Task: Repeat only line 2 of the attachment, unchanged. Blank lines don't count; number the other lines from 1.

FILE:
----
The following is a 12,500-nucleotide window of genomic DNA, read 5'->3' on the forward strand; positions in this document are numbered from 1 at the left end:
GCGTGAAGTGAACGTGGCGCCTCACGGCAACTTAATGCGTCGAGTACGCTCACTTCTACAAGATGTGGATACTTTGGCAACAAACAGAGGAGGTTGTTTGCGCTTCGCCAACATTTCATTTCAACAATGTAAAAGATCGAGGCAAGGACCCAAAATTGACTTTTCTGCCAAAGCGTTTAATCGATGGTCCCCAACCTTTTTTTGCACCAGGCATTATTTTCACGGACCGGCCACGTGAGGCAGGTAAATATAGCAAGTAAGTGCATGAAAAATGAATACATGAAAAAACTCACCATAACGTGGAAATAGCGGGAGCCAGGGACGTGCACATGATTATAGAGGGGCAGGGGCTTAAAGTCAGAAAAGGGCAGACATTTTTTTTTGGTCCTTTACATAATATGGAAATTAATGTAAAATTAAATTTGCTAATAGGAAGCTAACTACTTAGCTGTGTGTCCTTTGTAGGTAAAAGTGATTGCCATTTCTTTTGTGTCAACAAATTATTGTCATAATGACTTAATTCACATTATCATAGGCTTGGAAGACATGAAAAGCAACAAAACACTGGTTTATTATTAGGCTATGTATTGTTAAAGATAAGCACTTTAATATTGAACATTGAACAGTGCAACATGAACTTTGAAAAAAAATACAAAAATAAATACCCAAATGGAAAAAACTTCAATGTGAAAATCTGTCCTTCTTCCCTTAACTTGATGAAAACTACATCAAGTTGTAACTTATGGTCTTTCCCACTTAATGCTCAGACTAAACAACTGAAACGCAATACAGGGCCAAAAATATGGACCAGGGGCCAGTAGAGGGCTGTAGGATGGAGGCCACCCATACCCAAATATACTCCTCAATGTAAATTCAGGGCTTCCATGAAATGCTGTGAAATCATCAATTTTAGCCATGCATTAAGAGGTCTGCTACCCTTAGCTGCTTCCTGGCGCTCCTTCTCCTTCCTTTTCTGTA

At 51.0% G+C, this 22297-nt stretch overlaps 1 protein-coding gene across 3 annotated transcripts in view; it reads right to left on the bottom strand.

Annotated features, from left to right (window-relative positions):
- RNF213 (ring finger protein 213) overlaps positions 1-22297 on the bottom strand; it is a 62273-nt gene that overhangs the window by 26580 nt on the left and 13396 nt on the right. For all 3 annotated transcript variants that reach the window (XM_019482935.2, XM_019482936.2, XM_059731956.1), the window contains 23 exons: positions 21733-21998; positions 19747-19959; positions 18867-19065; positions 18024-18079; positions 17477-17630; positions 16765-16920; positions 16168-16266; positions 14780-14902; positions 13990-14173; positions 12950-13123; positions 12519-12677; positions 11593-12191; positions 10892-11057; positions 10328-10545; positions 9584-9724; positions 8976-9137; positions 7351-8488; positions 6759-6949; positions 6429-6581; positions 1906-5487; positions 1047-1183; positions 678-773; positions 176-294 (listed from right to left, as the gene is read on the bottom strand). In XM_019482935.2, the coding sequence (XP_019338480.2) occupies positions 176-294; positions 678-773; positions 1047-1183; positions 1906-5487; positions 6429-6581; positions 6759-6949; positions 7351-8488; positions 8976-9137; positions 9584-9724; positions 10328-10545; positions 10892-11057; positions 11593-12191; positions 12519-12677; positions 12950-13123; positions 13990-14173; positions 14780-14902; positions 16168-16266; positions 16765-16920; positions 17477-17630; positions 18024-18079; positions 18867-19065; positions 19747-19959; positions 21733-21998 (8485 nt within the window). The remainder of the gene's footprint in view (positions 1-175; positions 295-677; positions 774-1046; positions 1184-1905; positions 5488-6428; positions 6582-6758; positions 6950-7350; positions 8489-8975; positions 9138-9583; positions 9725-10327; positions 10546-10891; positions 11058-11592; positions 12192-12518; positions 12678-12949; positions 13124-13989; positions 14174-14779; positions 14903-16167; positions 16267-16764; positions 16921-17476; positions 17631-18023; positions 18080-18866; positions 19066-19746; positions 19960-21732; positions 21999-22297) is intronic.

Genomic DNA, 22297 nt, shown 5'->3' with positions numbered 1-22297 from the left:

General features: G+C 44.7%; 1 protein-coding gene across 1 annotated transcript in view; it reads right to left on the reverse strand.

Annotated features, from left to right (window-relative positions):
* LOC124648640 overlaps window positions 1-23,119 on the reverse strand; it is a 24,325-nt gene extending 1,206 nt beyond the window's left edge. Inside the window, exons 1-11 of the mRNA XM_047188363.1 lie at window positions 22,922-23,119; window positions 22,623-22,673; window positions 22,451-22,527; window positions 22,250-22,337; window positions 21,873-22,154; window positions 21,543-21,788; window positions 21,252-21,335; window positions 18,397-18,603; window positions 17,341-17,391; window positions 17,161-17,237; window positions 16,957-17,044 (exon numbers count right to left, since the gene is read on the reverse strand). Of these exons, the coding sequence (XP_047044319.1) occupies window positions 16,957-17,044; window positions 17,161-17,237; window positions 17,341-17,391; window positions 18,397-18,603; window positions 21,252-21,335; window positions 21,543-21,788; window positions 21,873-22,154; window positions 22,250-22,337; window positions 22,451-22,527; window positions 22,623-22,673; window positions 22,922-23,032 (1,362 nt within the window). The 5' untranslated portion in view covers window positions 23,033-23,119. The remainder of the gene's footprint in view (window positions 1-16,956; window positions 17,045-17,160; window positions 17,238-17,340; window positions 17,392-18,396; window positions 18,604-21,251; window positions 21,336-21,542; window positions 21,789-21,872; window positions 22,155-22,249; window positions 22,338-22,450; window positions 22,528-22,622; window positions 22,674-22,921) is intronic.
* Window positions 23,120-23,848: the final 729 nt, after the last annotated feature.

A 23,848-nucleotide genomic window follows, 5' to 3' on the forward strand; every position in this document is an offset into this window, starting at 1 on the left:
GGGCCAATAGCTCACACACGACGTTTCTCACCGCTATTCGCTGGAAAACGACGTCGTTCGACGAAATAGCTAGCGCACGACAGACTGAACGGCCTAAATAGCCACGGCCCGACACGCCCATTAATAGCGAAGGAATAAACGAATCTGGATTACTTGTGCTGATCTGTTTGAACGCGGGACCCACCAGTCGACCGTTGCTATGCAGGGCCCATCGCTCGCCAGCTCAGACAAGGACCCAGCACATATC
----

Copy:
GCGTGAAGTGAACGTGGCGCCTCACGGCAACTTAATGCGTCGAGTACGCTCACTTCTACAAGATGTGGATACTTTGGCAACAAACAGAGGAGGTTGTTTGCGCTTCGCCAACATTTCATTTCAACAATGTAAAAGATCGAGGCAAGGACCCAAAATTGACTTTTCTGCCAAAGCGTTTAATCGATGGTCCCCAACCTTTTTTTGCACCAGGCATTATTTTCACGGACCGGCCACGTGAGGCAGGTAAATATAGCAAGTAAGTGCATGAAAAATGAATACATGAAAAAACTCACCATAACGTGGAAATAGCGGGAGCCAGGGACGTGCACATGATTATAGAGGGGCAGGGGCTTAAAGTCAGAAAAGGGCAGACATTTTTTTTTGGTCCTTTACATAATATGGAAATTAATGTAAAATTAAATTTGCTAATAGGAAGCTAACTACTTAGCTGTGTGTCCTTTGTAGGTAAAAGTGATTGCCATTTCTTTTGTGTCAACAAATTATTGTCATAATGACTTAATTCACATTATCATAGGCTTGGAAGACATGAAAAGCAACAAAACACTGGTTTATTATTAGGCTATGTATTGTTAAAGATAAGCACTTTAATATTGAACATTGAACAGTGCAACATGAACTTTGAAAAAAAATACAAAAATAAATACCCAAATGGAAAAAACTTCAATGTGAAAATCTGTCCTTCTTCCCTTAACTTGATGAAAACTACATCAAGTTGTAACTTATGGTCTTTCCCACTTAATGCTCAGACTAAACAACTGAAACGCAATACAGGGCCAAAAATATGGACCAGGGGCCAGTAGAGGGCTGTAGGATGGAGGCCACCCATACCCAAATATACTCCTCAATGTAAATTCAGGGCTTCCATGAAATGCTGTGAAATCATCAATTTTAGCCATGCATTAAGAGGTCTGCTACCCTTAGCTGCTTCCTGGCGCTCCTTCTCCTTCCTTTTCTGTA